Under these circumstances, a vague admonition to maintain "the lowest possible rates" does not come close to providing the sort of guidelines which would permit meaningful judicial review. Thus, not only is TVA's decision to require adherence to FERC guidelines in the GLPS contract committed to agency discretion, but the enforcement of that obligation is completely within TVA's discretion as well.
We realize that our decision effectively leaves Matthews with no alternative but to pursue a legislative remedy. The federal court system, however, cannot assume the role of a (quasi) public service commission for TVA ratepayers. The broad grant of authority Congress has afforded the TVA in the TVA Act precludes judicial review in this instance. We find that TVA's failure to force GLPS to utilize FERC standards is unreviewable, and that the district court correctly granted summary judgment in favor of TVA.
Both Matthews and the remaining defendants have appealed the district court's dismissal without prejudice of the claims based on state law. Matthews would have this court reverse the dismissal to allow the merits of the state claim to be addressed. The defendants argue for a dismissal with prejudice. We find, however, that the district court did not abuse its discretion in dismissing the state law claims without prejudice.
Once the district court concluded that jurisdiction could not be exercised over Matthew's claim against TVA, it retained jurisdiction over the state law claims through pendent jurisdiction. "The decision whether to exercise pendent jurisdiction [over remaining state law claims] is generally left to the discretion of the trial court." Kitchen v. Chippewa Valley Schools, 825 F.2d 1004, 1009 (6th Cir.1987). A district court may decide to retain jurisdiction if compelled to by fairness concerns or "overwhelming interests in judicial economy." Province v. Cleveland Press Pub. Co., 787 F.2d 1047, 1055 (6th Cir.1986). In this case, we cannot discern either an "overwhelming interest in judicial economy", or a fairness issue, which would compel a reversal of the district court's dismissal of the pendent state law claims.5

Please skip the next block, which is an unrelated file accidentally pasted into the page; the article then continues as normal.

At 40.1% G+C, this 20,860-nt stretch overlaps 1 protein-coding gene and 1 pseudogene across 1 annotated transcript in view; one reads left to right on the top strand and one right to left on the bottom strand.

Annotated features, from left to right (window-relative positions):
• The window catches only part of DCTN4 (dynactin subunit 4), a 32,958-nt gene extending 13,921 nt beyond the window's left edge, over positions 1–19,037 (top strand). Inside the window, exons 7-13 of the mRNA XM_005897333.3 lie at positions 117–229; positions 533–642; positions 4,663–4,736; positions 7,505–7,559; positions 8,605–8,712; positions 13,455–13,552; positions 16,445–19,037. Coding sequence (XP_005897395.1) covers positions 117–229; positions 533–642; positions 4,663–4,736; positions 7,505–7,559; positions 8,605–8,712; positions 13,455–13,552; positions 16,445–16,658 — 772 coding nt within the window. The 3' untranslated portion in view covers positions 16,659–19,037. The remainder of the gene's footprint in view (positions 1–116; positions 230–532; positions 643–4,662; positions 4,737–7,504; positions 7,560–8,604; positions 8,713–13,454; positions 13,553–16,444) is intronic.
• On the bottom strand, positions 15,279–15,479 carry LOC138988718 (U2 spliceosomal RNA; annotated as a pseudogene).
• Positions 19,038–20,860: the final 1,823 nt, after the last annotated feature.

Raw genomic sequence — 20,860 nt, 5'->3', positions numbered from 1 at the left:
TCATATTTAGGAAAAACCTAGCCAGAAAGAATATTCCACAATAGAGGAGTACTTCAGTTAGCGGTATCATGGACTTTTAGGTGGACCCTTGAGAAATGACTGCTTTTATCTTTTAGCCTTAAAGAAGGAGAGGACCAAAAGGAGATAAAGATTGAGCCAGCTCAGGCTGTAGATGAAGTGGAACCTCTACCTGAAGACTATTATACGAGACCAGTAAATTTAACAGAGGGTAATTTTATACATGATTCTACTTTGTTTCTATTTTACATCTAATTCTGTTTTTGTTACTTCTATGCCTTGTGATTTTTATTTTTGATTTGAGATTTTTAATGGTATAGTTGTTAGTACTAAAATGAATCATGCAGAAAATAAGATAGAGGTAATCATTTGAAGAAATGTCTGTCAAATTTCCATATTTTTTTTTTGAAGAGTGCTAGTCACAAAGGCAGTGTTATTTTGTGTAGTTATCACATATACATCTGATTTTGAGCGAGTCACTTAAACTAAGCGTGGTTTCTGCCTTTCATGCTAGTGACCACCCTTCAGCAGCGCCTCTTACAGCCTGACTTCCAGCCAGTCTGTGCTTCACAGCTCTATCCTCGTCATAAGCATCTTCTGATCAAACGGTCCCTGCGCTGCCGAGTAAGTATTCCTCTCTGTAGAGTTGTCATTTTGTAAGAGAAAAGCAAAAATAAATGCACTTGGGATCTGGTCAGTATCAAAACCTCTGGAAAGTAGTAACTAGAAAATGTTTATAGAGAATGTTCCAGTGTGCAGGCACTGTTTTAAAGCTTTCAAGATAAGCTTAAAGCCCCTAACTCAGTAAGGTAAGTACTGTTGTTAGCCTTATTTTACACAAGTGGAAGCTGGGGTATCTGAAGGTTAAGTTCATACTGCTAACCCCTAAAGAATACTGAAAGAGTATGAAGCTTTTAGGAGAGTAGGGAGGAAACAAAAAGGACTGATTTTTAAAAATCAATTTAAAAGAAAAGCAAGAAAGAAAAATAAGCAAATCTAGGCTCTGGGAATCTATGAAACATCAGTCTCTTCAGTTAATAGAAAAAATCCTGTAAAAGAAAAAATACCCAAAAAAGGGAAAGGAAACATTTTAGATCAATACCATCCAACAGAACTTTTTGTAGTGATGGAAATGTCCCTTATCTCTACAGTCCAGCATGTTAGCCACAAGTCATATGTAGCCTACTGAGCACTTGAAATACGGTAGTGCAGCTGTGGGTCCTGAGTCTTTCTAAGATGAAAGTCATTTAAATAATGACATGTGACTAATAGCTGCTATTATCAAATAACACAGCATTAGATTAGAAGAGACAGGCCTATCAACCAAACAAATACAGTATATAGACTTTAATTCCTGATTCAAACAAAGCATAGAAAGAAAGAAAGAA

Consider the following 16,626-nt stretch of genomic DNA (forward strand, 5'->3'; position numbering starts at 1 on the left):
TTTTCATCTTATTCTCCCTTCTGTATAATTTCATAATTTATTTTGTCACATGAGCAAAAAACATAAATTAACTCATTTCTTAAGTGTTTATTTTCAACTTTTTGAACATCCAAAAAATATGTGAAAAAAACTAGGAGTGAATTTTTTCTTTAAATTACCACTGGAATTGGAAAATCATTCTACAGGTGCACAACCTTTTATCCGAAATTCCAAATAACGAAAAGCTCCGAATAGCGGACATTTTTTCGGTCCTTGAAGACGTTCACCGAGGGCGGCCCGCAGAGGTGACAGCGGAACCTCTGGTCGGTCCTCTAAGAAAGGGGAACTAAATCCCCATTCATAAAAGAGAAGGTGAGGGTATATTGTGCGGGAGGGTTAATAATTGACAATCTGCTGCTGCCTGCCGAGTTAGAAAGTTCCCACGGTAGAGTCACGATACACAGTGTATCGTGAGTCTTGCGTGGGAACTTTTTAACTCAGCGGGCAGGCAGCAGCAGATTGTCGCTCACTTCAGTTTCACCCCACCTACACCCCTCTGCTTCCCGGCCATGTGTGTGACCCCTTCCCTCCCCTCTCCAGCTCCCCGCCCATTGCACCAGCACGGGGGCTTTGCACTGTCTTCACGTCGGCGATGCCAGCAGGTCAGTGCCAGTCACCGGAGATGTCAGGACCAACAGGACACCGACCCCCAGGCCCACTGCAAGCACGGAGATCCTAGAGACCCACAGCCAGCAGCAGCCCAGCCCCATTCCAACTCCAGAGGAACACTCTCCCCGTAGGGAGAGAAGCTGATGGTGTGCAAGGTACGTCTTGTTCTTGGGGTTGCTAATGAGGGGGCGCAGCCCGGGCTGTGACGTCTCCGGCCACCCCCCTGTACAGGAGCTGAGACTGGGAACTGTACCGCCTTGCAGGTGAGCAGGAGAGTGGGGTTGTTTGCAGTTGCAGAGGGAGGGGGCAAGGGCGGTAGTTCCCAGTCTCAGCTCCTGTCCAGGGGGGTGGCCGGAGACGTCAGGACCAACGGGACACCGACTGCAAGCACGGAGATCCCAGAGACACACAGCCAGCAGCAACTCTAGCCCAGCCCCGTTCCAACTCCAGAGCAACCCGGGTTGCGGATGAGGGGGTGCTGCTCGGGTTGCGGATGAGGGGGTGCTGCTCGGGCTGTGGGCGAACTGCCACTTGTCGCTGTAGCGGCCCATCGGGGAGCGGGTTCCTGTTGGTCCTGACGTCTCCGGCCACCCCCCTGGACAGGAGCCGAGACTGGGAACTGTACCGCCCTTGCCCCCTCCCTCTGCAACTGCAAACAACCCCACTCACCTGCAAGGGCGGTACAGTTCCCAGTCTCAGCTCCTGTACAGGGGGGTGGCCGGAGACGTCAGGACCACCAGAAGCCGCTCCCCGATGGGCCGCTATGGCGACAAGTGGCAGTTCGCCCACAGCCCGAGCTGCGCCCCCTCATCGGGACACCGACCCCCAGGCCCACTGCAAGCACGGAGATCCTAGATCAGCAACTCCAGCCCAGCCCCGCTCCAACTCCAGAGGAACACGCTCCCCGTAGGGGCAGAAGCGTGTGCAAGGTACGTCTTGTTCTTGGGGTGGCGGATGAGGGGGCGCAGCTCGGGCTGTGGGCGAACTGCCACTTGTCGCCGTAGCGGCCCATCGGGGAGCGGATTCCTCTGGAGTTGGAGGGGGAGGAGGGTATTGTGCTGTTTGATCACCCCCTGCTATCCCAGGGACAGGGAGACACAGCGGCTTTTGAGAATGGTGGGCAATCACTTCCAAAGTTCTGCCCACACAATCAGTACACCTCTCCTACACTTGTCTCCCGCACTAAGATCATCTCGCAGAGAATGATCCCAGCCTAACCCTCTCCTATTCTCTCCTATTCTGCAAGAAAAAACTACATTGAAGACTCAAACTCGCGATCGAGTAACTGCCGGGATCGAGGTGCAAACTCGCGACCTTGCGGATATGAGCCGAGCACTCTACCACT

The district court's grant of summary judgment in favor of TVA, and the dismissal without prejudice of the pendent state law claims, is AFFIRMED.
The Honorable James P. Churchill, Senior United States District Judge for the Eastern District of Michigan, sitting by designation
On March 24, 1989, Matthews filed an Amended and Restated Complaint. J.App. at 17-39. The amended complaint dropped GLPS as a defendant, but added as defendants the Town of Greeneville and several members of Greeneville's Board of Public Utilities
Section 831i provides in pertinent part:
[T]he Board is authorized to include in any contract for the sale of power such terms and conditions, including resale rate schedules, and to provide for such rules and regulations as in its judgment may be necessary or desirable for carrying out the purposes of this chapter[.]
16 U.S.C. Sec. 831i (1988).
Matthews bases a good deal of his argument on a law review article arguing that the nonreviewability of TVA power rate determinations is a "relic of the agency's initial period of crisis." Wirtz, TVA, the Courts, and Power Rates: A Study in Judicial Review, 49 Tenn.L.R. 709, 739 (1982) (appended to Matthews' brief). In the article, Professor Wirtz concedes the lack of judicial authority for his position, but nevertheless makes a cogent argument for why TVA rates should be subject to judicial review
Matthews states that he has evidence that agency inaction violated the congressional mandate concerning low rates and that this inaction resulted in GLPS reserves of over $10,000,000.00. Much of this evidence is contained in Matthews' own affidavit and focuses on his twelve years as controller for GLPS. The allegations in the affidavit focus on violations of FERC accounting procedures, specifically, the failure to capitalize certain labor expenses. As a result, net income was underestimated and property taxes paid by GLPS were lower. Because net income is taken into account by TVA in setting rate schedules, Matthews concludes that the accounting violations resulted in higher rates for electricity consumers
In light of our conclusions that the TVA's decision not to enforce the contract is committed to agency discretion, and that the state claims were correctly dismissed without prejudice, we find it unnecessary to address the issues relating to the efficacy of the mandamus remedy, discovery, and third party standing
We also reject Matthews' argument that, after the dismissal of TVA, the district court retained federal question jurisdiction over the remaining defendants under 28 U.S.C. Sec. 1331 because this case "arises under" the FERC Uniform System of Accounts. The basic rule in this area is that "a suit arises under the law that creates the cause of action." American Well Works v. Layne & Bowler Co., 241 U.S. 257, 260 (1916). In this case, we cannot conclude that the FERC accounting guidelines create any cause of action. Instead, this case involves the interpretation of a contract which invokes federal accounting standards. It is well settled that "the mere presence of a federal issue in a state cause of action does not automatically confer federal-question jurisdiction." Merrell Dow Pharmaceuticals, Inc. v. Thompson, 478 U.S. 804, 813 (1986).